Daimler Trucks to invest $570 million in automated trucks
Daimler also said it is reassessing its view on truck platooning
Daimler Trucks announced plans to invest EUR 500 million ($570 million) with the aim of bringing highly automated trucks (Society of Automotive Engineers level 4) to the road within a decade.
In commercial trucking, level 4 — in which the vehicle can handle all driving functions under certain conditions, but a driver can have the option to take control — is the “natural next step” after partial automation at level 2, the company said. The move to level 4 means increasing efficiency and productivity for customers and cuts costs per mile significantly, according to Daimler.
Daimler Trucks said it is skipping the intermediate step of conditionally automated driving (level 3). Level 3 automated driving does not offer truck customers a substantial advantage compared to the current situation, as there are no corresponding benefits to compensate for the technology costs, the firm added.
The new Freightliner Cascadia offers partially automated driving features (level 2), making it the first-ever partially automated series production truck on North American roads.
“As a leader of our industry, we’ve been pioneering automated trucking. In 2015, our Freightliner Inspiration Truck got the first road license ever for an automated commercial vehicle. Now we take automated trucking to the next level: we’re ready to launch the first partially automated new Freightliner Cascadia in 2019 – and next, we tackle highly automated trucks,” said Martin Daum, member of the board of management of Daimler AG with responsibility for Daimler trucks and buses.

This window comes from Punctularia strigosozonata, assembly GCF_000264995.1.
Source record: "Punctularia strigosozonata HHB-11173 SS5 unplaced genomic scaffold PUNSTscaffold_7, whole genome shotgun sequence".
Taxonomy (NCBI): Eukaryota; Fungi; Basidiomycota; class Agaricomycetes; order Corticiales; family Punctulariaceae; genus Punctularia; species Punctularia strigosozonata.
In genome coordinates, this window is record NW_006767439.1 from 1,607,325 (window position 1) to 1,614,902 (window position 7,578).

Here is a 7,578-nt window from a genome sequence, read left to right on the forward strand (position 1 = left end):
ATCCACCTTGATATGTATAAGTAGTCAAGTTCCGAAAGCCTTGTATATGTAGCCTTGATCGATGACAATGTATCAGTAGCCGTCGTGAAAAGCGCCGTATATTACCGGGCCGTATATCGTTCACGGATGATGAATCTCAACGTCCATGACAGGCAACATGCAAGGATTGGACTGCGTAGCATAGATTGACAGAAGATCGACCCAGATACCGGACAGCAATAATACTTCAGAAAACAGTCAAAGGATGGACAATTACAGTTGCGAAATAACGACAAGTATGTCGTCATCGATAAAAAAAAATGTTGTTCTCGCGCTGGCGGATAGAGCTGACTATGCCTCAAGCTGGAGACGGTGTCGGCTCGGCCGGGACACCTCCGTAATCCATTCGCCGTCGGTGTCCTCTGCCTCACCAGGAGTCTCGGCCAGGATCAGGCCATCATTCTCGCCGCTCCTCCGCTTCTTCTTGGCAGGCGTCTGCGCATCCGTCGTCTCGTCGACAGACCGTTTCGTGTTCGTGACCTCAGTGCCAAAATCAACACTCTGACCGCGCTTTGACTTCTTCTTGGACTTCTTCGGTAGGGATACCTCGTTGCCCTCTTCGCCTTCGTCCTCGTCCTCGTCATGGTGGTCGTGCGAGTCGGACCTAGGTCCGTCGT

“Highly automated trucks will improve safety, boost the performance of logistics and offer a great value proposition to our customers – and thus contribute considerably to a sustainable future of transportation,” said Daum.
Daimler Trucks said it is already bringing partially automated driving into series production with features like its Active Drive Assist and Detroit Assurance 5.0 with Active Lane Assist. The new system can independently brake, accelerate and steer. Unlike systems that only work above a certain speed, Active Drive Assist/Detroit Assurance 5.0 make partially automated driving possible in all speed ranges for the driver for the first time in a series production truck, Daimler said. Active lateral control and the connection of longitudinal or lateral control in all speed ranges are new, thanks to the fusion of radar and camera information, the company added.
Daimler Trucks also said it is currently reassessing its view on platooning. Daimler Trucks defines platooning as the electronic coupling of two or more trucks with significantly reduced distance between them to, in theory, improve aerodynamics and therefore save fuel. Daimler Trucks has tested platooning for several years, especially in the U.S., where benefits would be expected to be the most substantial. Results show that fuel savings, even in perfect platooning conditions, are less than expected and that those savings are further diminished when the platoon gets disconnected and the trucks must accelerate to reconnect.
Daimler Trucks also said it is creating 200 new jobs in the area of level 4, highly automated driving. The newly created positions and roles are to be filled primarily by mechatronics engineers or robotics specialists with IT and programming skills. The main location for these new positions is Daimler Trucks and Buses’ new Automated Truck Research & Development Center in Portland, Oregon. The center’s experts are dedicated to all aspects of developing, testing and validating automated vehicles.